Show You Care for Colorado: Spring into Responsible Outdoor Recreation

By Colorado Parks and Wildlife, Department of Natural Resources April 17, 2023

With winter coming to a close, outdoor enthusiasts are preparing for the next cycle of seasonal outdoor opportunities that Colorado offers.

Coloradans and visitors play an integral role in keeping our landscapes healthy, living in harmony with wildlife, and making the outdoors inclusive and welcoming to all.

This spring, Colorado Parks and Wildlife (CPW) encourages state park visitors to act as stewards for the state’s land, wildlife, and water by balancing outdoor recreation with mindful conservation.  

Below are a few expert outdoor tips on how to recreate responsibly and help avoid search and rescue scenarios.  

Know Before You Go 

Be aware of constantly changing weather conditions and water temperatures. Early spring brings melting snowpacks and thin ice on the water.  

  • Check the CAIC avalanche forecast and ice conditions
  • Change your outdoor adventure based on the weather forecast, if needed, and avoid hazardous conditions. 
  • Be aware of seasonal closures of public lands that were extended through April.  
  • Stay hydrated. Bring more water than you think you (and your pet) will need. 

Stick to Trails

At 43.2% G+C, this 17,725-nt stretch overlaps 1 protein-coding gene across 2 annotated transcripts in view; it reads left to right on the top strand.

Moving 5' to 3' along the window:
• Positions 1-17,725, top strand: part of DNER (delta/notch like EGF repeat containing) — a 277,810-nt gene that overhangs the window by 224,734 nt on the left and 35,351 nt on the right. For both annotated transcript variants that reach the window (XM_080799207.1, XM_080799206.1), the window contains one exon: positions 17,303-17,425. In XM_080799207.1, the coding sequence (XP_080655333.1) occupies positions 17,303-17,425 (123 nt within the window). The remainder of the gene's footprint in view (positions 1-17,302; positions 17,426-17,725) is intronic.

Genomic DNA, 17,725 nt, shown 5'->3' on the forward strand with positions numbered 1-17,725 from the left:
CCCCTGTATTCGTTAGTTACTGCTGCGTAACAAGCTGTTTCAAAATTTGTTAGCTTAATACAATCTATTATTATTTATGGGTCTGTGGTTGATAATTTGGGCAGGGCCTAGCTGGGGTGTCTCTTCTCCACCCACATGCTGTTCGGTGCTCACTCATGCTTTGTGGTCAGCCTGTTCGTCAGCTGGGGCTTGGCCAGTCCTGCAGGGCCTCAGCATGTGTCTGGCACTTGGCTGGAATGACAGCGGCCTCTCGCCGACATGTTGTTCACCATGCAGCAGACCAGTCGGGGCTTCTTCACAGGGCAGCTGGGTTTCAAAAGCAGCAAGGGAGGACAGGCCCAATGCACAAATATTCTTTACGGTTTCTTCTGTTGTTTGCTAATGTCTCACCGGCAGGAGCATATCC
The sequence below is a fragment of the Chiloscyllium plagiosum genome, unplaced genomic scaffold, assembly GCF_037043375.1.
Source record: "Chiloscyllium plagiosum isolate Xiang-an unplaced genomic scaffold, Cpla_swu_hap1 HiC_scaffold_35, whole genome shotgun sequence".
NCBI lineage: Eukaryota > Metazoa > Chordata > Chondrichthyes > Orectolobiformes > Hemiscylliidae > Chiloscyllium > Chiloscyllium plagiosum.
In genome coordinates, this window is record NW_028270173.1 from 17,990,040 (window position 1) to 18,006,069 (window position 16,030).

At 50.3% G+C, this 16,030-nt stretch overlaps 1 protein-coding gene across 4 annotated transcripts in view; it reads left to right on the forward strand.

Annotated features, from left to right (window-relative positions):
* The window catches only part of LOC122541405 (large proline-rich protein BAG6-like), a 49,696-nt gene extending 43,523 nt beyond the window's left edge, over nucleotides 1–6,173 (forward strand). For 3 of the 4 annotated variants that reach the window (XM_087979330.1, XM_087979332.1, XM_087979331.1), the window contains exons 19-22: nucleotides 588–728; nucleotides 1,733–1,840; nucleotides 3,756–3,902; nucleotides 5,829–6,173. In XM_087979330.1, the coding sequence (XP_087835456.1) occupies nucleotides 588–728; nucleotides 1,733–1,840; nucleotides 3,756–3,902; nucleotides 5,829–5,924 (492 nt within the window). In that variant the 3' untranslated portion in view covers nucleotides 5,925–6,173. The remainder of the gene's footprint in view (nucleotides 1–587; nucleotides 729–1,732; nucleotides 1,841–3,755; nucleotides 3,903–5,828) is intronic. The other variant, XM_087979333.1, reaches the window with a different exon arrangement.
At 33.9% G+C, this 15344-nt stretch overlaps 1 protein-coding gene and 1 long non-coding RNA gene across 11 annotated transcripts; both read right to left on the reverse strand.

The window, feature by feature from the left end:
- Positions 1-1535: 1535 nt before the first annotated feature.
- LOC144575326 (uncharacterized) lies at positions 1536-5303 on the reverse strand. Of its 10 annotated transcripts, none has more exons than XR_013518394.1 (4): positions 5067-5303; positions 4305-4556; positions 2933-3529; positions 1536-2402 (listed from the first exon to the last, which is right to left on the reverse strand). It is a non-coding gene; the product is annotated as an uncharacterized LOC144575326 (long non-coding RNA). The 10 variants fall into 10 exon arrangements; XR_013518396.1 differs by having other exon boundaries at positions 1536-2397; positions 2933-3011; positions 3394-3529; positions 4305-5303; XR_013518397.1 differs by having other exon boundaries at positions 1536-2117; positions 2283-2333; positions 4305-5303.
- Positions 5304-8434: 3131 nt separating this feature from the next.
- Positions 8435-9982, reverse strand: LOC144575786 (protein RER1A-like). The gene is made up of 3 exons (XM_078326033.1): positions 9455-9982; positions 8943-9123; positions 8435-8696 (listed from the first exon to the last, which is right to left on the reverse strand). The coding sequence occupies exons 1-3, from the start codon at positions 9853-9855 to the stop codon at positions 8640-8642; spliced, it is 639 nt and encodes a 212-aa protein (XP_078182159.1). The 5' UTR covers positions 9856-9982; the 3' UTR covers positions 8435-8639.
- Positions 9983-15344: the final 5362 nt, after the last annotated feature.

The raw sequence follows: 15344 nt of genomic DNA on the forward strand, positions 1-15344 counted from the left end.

Melting snow leaves trails and vegetation more open to damage. Be sure to stick to trails and walk in the middle of the trail — even if it's wet, muddy, slushy, or icy — to avoid erosion and damage to trailside plants.

  • Trail etiquette is social etiquette. Yield to uphill hikers and bikers, be friendly and considerate when needing to pass, and keep control of your pets on the trail. 
  • Use the CPW Park Finder Tool to discover outdoor activities at each state park and learn about trail closures. 
  • Download the COTREX app to find a list of trail maps. 
  • Wear appropriate footwear — like insulated, waterproof hiking boots — so you can stick to trails even in wet and muddy conditions.

Keep Wildlife Wild

Spring can be a particularly sensitive time for wildlife since many species are nesting, having their young, or coming out of hibernation. 

Leave It as You Found It

Conservation starts small, and every individual can take proactive steps to reduce their impact on our natural resources.  

  • Don’t pick flowers. They can help the bees and other pollinators.
  • Treat all living things with respect. Carving or hacking plants and trees may kill or disfigure them.
  • Pack it in, pack it out. Whatever you bring into the outdoors, take it out with you. This includes food waste, toilet paper, and dog waste bags.

Read more about the Keep Colorado Wild Pass and how it benefits Colorado’s wildlife and the great outdoors.